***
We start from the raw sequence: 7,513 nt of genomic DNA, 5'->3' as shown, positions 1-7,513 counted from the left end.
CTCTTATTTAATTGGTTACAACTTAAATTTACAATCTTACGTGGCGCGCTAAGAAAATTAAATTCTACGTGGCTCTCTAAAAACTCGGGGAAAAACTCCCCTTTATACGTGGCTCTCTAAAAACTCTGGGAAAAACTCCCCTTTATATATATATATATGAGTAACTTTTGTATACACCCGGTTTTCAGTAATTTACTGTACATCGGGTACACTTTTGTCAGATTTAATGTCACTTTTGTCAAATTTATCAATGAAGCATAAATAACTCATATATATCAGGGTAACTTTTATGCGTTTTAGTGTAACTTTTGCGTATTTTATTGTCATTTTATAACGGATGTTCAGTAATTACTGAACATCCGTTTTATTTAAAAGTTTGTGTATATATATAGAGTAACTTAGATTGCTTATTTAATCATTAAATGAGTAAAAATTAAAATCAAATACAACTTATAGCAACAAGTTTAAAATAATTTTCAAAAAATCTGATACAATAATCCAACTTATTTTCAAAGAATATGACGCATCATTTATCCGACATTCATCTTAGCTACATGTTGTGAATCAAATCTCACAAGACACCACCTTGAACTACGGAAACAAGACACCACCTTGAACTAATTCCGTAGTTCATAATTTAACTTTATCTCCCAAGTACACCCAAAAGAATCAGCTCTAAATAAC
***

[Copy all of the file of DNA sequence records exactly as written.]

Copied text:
We start from the raw sequence: 7,513 nt of genomic DNA, 5'->3' as shown, positions 1-7,513 counted from the left end.
CTCTTATTTAATTGGTTACAACTTAAATTTACAATCTTACGTGGCGCGCTAAGAAAATTAAATTCTACGTGGCTCTCTAAAAACTCGGGGAAAAACTCCCCTTTATACGTGGCTCTCTAAAAACTCTGGGAAAAACTCCCCTTTATATATATATATATGAGTAACTTTTGTATACACCCGGTTTTCAGTAATTTACTGTACATCGGGTACACTTTTGTCAGATTTAATGTCACTTTTGTCAAATTTATCAATGAAGCATAAATAACTCATATATATCAGGGTAACTTTTATGCGTTTTAGTGTAACTTTTGCGTATTTTATTGTCATTTTATAACGGATGTTCAGTAATTACTGAACATCCGTTTTATTTAAAAGTTTGTGTATATATATAGAGTAACTTAGATTGCTTATTTAATCATTAAATGAGTAAAAATTAAAATCAAATACAACTTATAGCAACAAGTTTAAAATAATTTTCAAAAAATCTGATACAATAATCCAACTTATTTTCAAAGAATATGACGCATCATTTATCCGACATTCATCTTAGCTACATGTTGTGAATCAAATCTCACAAGACACCACCTTGAACTACGGAAACAAGACACCACCTTGAACTAATTCCGTAGTTCATAATTTAACTTTATCTCCCAAGTACACCCAAAAGAATCAGCTCTAAATAAC